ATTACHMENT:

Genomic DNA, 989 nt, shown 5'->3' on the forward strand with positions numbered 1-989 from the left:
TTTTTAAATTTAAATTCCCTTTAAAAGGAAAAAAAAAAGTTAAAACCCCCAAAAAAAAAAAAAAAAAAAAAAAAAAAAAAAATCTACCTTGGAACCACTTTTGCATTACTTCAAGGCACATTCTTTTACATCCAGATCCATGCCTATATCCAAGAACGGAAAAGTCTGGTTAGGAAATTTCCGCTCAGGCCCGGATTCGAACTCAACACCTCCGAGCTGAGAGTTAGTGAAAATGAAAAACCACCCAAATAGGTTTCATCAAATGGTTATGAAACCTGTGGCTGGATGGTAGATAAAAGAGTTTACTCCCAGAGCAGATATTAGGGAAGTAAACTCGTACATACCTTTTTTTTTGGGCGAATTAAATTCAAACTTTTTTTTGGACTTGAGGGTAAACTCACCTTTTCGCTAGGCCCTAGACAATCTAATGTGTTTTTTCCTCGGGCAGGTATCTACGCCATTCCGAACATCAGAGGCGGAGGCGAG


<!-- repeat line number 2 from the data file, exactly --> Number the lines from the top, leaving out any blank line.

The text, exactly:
TTTTTAAATTTAAATTCCCTTTAAAAGGAAAAAAAAAAGTTAAAACCCCCAAAAAAAAAAAAAAAAAAAAAAAAAAAAAAAATCTACCTTGGAACCACTTTTGCATTACTTCAAGGCACATTCTTTTACATCCAGATCCATGCCTATATCCAAGAACGGAAAAGTCTGGTTAGGAAATTTCCGCTCAGGCCCGGATTCGAACTCAACACCTCCGAGCTGAGAGTTAGTGAAAATGAAAAACCACCCAAATAGGTTTCATCAAATGGTTATGAAACCTGTGGCTGGATGGTAGATAAAAGAGTTTACTCCCAGAGCAGATATTAGGGAAGTAAACTCGTACATACCTTTTTTTTTGGGCGAATTAAATTCAAACTTTTTTTTGGACTTGAGGGTAAACTCACCTTTTCGCTAGGCCCTAGACAATCTAATGTGTTTTTTCCTCGGGCAGGTATCTACGCCATTCCGAACATCAGAGGCGGAGGCGAG